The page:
The Prepared Classroom

Montessori classrooms are set up in “prepared environments,” which are work centers according to subjects. Children are allowed to choose which subject they would like to study and do not have to sit at desks to work. There are no fluorescent lights, and in most rooms that I’ve observed, they’ve used natural light with windows and doors open. There were several lamps placed around the room for cloudy days. I’ve seen plants and animals in every Montessori classroom we’ve visited. There have been corners filled with pillows for chairs, benches in windowsills for reading, recycling bins next to trash cans, nature inspired manipulatives, and children’s artwork displayed in place of maps and posters.

Eco manipulatives
Image © SASsoftware

Classroom Materials

Montessori manipulatives are meant to stimulate all of the senses, so they are generally wooden, bright colors, and eco-minded. You can also find metal, wicker, fabric and nature inspired materials like bird nests. The manipulatives are meant to grow with the child, so you will see many of the materials reused in different classrooms. Instead of having imaginative play areas, Montessori allows the child to take a hands on, real life approach. You will find a kitchen area where children learn how to prep and cook basic meals instead of a play kitchen. Children also rarely rely on text books to learn their lessons. Traditional school text books are reprinted every few years and the old books are discarded, which is a huge waste.

Children planting a Montessori garden
Image © stevendepolo


Montessori schools teach children how to garden, compost, care for the earth, and reuse water through rain barrels. The children help beautify and take care of the school grounds. They are responsible for planting flowers, fruits, and veggies. One of the schools that I toured even had a weekend farmers market that the families ran. The children eat a healthier diet since they want to eat more of the foods that they are growing.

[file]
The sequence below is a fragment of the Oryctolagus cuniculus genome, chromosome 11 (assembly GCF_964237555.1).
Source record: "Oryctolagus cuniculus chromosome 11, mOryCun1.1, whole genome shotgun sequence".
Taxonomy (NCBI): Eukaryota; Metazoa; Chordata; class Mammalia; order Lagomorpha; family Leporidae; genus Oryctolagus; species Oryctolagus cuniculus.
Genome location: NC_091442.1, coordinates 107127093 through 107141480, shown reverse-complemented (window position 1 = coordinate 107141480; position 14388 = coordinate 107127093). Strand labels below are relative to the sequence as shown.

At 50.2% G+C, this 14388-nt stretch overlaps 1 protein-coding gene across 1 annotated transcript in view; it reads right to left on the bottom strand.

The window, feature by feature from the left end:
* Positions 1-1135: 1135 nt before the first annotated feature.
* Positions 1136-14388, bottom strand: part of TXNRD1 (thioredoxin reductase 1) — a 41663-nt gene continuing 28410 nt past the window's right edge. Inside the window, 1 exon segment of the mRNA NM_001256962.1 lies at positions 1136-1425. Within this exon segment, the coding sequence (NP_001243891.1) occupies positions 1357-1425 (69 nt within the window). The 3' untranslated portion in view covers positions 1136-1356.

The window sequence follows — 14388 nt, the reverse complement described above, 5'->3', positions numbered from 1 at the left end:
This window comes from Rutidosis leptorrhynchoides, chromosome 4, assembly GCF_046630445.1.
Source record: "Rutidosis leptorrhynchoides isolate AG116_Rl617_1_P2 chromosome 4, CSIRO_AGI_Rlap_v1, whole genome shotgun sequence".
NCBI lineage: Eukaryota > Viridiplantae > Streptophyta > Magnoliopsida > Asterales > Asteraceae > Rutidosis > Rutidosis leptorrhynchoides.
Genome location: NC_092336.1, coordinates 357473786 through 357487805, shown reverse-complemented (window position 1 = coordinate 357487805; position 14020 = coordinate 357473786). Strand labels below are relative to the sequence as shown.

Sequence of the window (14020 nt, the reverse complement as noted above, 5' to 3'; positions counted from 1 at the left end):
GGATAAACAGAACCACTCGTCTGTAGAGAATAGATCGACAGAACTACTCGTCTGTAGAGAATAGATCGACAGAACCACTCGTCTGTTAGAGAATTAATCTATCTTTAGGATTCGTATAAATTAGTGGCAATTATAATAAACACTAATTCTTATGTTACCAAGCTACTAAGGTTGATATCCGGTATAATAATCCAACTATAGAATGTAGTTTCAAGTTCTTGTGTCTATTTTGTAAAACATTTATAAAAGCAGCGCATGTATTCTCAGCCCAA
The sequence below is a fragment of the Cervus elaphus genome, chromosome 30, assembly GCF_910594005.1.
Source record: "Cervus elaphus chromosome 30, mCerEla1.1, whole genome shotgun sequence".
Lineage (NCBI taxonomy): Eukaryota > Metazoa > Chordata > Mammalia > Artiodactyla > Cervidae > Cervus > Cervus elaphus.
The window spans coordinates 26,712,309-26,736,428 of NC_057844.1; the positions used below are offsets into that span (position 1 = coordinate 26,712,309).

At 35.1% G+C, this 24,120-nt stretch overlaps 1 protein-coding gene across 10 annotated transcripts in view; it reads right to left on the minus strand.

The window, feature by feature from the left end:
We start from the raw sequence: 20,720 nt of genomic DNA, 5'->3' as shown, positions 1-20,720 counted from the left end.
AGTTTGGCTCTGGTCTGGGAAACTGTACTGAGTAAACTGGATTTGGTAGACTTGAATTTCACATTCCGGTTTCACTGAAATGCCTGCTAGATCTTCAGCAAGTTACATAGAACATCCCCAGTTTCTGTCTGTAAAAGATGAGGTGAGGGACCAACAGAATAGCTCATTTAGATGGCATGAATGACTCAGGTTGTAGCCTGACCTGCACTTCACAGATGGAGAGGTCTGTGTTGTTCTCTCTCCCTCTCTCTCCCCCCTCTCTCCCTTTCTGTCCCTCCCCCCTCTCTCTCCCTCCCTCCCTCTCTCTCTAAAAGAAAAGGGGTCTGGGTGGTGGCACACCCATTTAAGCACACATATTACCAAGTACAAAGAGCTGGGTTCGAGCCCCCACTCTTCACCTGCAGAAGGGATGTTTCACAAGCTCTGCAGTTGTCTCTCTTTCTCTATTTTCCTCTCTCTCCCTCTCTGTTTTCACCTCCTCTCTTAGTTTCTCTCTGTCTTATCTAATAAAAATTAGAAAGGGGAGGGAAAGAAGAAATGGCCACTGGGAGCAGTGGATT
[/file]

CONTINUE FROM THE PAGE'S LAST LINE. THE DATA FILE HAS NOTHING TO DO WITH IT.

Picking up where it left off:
Children eating lunch at Montessori school
Image © JustTooLazy

Montessori Lunchrooms

Montessori school lunches are much different than the traditional lunch room. Teachers eat lunch with their students, children clean up after themselves, in most schools there is no set lunch time, most children pack and bring their own lunches, and they also eat from their garden. When I toured one school, they were eating strawberries and yogurt for a snack. I love that they weren’t being fed juice boxes and junk food.

Community Montessori
Image © JustTooLazy


One of the most admirable things about Montessori is that it is a community within a school. Parents are expected to volunteer and stay active in the classrooms. They get together on the weekends at the school and host farmers’ markets or other family events. Parents are welcome to join their children for lunches, class activities, help with school projects like newsletters and building the gardens. Not only do the parents play active roles in this community, but the children form their own young community within the classroom. When I was observing, I noticed that the children were teaching each other. There were older children helping the younger ones. I saw small groups discussing how to do something without the teacher jumping in. It was interesting to see all of the ways that they connected.You can read more about Montessori below!

+ American Montessori Society

+ Montessori Facts

+ International Montessori

+ Montessori Foundation

Montessori preschool class Lead image from Shutterstock